Roe v. Wade one year later: People, policy and housing

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One year after the overturn of Roe v. Wade, impact headlines steadily flow in, from personal stories, to statistics and heated debates.

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One year after the overturn of Roe v. Wade, impact headlines steadily flow in — in the form of personal stories, statistics and heated debates.  In our previous coverage, we tackled the sentiment that folks would move, but other readers pushed back that people would move to like-minded states.

Still, others argued that the majority of America did not want this, that it is a loud majority who pushed for this overturn.  We aimed to understand the impact, but the impact was swift, taking place in hospitals and doctors’ offices in rural towns and in many cases, at kitchen tables wondering what to do next.

What we are dealing with now is collateral damage.

What was said last year

Our previous coverage tackled all angles, including our readers’ opinions.  Many of the states that activated the bans had laws previously written that were already in place, which is why the overturn was so swift. The potential has been there, in some cases, for decades.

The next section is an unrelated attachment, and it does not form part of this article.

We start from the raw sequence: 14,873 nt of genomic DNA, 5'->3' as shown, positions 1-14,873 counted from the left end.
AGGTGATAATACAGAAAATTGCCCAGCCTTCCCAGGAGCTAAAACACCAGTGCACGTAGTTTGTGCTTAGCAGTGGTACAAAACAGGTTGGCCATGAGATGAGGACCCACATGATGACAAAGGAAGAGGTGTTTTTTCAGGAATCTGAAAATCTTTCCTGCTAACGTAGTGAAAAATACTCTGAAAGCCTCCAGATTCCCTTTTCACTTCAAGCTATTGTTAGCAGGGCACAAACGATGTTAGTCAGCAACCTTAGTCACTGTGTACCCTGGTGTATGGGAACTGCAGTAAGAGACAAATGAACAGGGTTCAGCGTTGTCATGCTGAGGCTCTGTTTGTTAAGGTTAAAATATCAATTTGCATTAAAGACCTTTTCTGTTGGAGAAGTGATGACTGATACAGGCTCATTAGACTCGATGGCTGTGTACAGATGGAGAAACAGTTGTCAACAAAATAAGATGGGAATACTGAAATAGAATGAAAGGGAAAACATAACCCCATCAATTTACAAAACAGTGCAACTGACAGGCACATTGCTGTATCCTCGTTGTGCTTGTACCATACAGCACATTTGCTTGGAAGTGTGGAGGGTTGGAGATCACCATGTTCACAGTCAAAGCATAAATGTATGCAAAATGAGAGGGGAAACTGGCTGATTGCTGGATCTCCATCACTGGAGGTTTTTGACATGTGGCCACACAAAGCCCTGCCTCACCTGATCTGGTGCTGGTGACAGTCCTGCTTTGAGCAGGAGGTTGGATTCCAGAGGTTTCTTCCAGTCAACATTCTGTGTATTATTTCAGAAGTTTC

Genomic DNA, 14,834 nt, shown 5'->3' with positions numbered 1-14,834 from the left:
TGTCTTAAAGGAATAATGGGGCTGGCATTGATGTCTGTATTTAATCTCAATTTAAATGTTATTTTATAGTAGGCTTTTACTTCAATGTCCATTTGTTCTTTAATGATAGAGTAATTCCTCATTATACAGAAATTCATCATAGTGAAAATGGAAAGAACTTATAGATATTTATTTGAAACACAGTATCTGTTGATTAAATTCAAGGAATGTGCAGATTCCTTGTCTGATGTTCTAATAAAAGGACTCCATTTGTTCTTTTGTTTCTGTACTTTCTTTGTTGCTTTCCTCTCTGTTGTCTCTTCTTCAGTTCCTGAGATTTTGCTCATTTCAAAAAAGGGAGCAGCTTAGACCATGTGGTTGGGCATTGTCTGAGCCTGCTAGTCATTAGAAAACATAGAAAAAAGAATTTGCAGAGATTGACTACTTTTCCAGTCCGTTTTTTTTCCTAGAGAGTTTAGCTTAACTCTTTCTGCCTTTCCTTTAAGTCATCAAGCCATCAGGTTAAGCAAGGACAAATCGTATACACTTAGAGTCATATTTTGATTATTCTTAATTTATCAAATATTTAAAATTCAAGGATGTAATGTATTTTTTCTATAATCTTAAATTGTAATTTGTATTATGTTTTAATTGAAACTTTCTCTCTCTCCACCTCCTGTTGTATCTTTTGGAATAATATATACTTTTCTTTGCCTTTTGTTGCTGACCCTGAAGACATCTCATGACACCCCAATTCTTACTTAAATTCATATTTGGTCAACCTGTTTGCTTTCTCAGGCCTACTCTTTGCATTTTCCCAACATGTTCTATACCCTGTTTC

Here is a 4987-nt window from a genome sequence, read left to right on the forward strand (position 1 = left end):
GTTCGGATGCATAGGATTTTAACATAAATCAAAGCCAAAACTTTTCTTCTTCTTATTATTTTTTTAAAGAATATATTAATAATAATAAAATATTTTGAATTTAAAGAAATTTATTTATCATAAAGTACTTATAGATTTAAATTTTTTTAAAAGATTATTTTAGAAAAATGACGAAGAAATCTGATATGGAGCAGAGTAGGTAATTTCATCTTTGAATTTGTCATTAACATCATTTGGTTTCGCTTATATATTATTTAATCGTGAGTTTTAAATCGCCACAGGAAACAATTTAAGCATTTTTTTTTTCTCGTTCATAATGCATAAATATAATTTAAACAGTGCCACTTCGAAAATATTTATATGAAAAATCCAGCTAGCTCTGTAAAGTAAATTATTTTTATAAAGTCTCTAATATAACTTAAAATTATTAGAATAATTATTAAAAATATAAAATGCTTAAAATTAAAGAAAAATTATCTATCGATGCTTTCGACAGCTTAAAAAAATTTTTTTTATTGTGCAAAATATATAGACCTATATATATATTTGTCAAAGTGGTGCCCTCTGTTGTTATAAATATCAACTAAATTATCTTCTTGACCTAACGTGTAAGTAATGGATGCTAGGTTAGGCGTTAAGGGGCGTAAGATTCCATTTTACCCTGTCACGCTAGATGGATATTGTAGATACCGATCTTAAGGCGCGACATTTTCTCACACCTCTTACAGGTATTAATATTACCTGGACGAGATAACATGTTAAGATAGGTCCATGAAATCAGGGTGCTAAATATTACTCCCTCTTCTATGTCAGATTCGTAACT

What’s changed? 

Most obviously, the change in law creates a system by design that will create more humans. Those humans will need care, specialized nutrition, daycare services, education, medical care and housing.

Source: Myers Abortion Facility Database. Travel distances are calculated from a county’s population center, as defined by the U.S. Census Bureau, to the nearest facility providing abortions.

  • We do not know officially yet if this will impact an already overstrained social service system that manages low-income families with subsidized daycare, food, subsidized housing and foster care services.
  • We know that many people have become very serious about family planning. That means they are taking additional measures to ensure that they don’t add any unexpected family to their plan.